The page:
A Different Perspective by Darcia Helle

This story is from Perspectives, the first book in the Mind’s Eye Series. My task was to write a story based on the photo below, taken by Martin David Porter.


A Different Perspective

Funny how different things can look when you change your perspective. Five minutes ago, I was standing on the top of this pier. The view was picturesque, with endless miles of ocean glistening in the sunshine. Seagulls danced in the salty air over the gently flowing waves. I could have closed my eyes and stayed comfortably in that moment forever.

Now I’m under the same pier. The water here, absent the sunshine, looks darker, colder, less friendly. The concrete poles are covered with barnacles and there’s a funky smell similar to rotting fish. My view is narrow, like I’m confined to an underworld corridor.

If my journey had begun here, if this was the only view I’d ever had of the ocean, I’d never know the splendor it holds. I’d think of it as gloomy and perhaps a bit frightening. I wouldn’t understand the beauty, would likely argue against it. And I wouldn’t be wrong, not necessarily. My opinion would be based on my experience, my perspective. Because that’s what life is, really, isn’t it? We experience the world from where we stand. If we never move, we’ll never see the other side.

I’ve spent my life exploring perspectives. I’ve seen the over and the under and all the in between. Sometimes it’s difficult to hold onto an opinion when your perspective keeps changing. But it’s better than living stagnant, rooted to a spot that might be showing you one gray corridor of a vast, sparkling ocean. It’s important to examine a thing from all sides before you decide where you want to stand.

My friends tell me I’m often too philosophical about life. That’s probably true, though I’m old and have earned the right to wax poetic now and then.

Let’s play a game. How do you picture me, in your mind, at this very moment? Am I tall or short? Am I white, black, Asian? Have you decided whether I am male or female? What if I were to tell you I am all those things?

Preposterous, you say. I disagree.

If you relate to my words and you are a middle-class white man, you might well be picturing me the same way at this very moment. If you find me an annoying intellectual, I will be the stereotypical image of such, whatever that might be in your mind. You see, we like to fit things into neat little boxes. If we share values, if I am like you, I should also look like you. I should live in the same kind of neighborhood and vote for the same political party. But if you find my position unappealing or insulting, you’ll envision me as quite different from you. I won’t look the same, not in your mind, and I won’t live the same lifestyle.

This is how life works, isn’t it? Assumptions replace fact. We only see the world from the position we’ve taken. We experience a mere fraction of the possibilities out there. Our reality is colored with the crayons we have in front of us. If blue is missing from our box, we will never see the sky for what it truly is.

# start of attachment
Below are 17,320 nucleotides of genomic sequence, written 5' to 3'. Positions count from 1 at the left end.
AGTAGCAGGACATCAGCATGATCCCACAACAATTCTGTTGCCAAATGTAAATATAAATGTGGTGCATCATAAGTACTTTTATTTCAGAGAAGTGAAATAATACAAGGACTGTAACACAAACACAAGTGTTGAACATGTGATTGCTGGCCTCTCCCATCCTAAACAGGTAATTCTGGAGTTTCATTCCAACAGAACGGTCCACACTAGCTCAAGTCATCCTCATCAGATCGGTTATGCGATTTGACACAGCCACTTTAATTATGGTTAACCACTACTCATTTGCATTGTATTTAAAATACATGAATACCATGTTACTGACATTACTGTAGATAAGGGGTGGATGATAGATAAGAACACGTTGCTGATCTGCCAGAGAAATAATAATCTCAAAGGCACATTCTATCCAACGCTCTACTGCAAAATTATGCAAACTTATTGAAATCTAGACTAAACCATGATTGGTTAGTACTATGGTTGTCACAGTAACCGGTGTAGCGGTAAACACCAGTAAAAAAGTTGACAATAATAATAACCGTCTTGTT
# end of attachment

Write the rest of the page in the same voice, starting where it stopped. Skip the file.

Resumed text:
I once voluntarily spent a month living in a dingy two-room apartment in a squalid building in the midst of a ghetto. What I saw when I first set foot in the place was this: dirt, grime, drug addicts, prostitutes, uneducated youth, gang violence, hopelessness. Every noise made me jump. I was anxious, distrustful. I felt I had no common ground with any of the people who’d become my neighbors.

One month later, I had a new perspective. The young mother across the hall shared my love for Ernest Hemingway. She took her four-year-old son to the library every Saturday for story-time, and they’d each come home with an armload of borrowed books. She wanted to be a nurse, but the father of her child had walked out when she became pregnant. Her parents were poor and couldn’t help her. So she worked 50-hour weeks for minimum wage and did the best she could to raise her son to be a better man than his father.

The teenage boy in the apartment below me had been arrested twice for drug possession and once for breaking and entering. He was fifteen and had stopped going to school, though no one noticed. His mother was a drug addict and his father was a gang-banger. The kid painted what he saw; the deteriorating buildings and the drunks huddled in the doorways. His paintings broke my heart with their tragic beauty. In other circumstances, with the right connections, his paintings would be hanging in a gallery. But no one in his world cared about art, and so he hid them away in his room, along with all his hope.

That month gave me a different perspective of life, of people. They were poor, yes. But they were not without hope. Success or failure often hinges on the circumstances of our birth. That roulette wheel determines whether our spoon is silver or tarnished. It’s not “us and them.” No. We are all us; we are all them.

I’m tired now, and no doubt you are tired of my ramblings. I’ve one thing left to share with you before I go. I’m dying. Does this surprise you? Would it surprise you more to learn that my death comes at the hands of another? Interesting that I spent so much of my life exploring views from dangerous vantage points, yet I am murdered on a sparkling day at the beach.

The water around me is now tinged red with my blood. The scarlet crayon, perhaps? My head has grown heavy and I won’t be able to hold myself above water much longer. When we played our game, did you envision me this way? I wonder if this information changes anything.

This view beneath the pier is the last image I will ever see. But I’ve seen the view from above, and it’s spectacular.



Click the images to read past featured stories.

  • The Great Painter by Maria Savva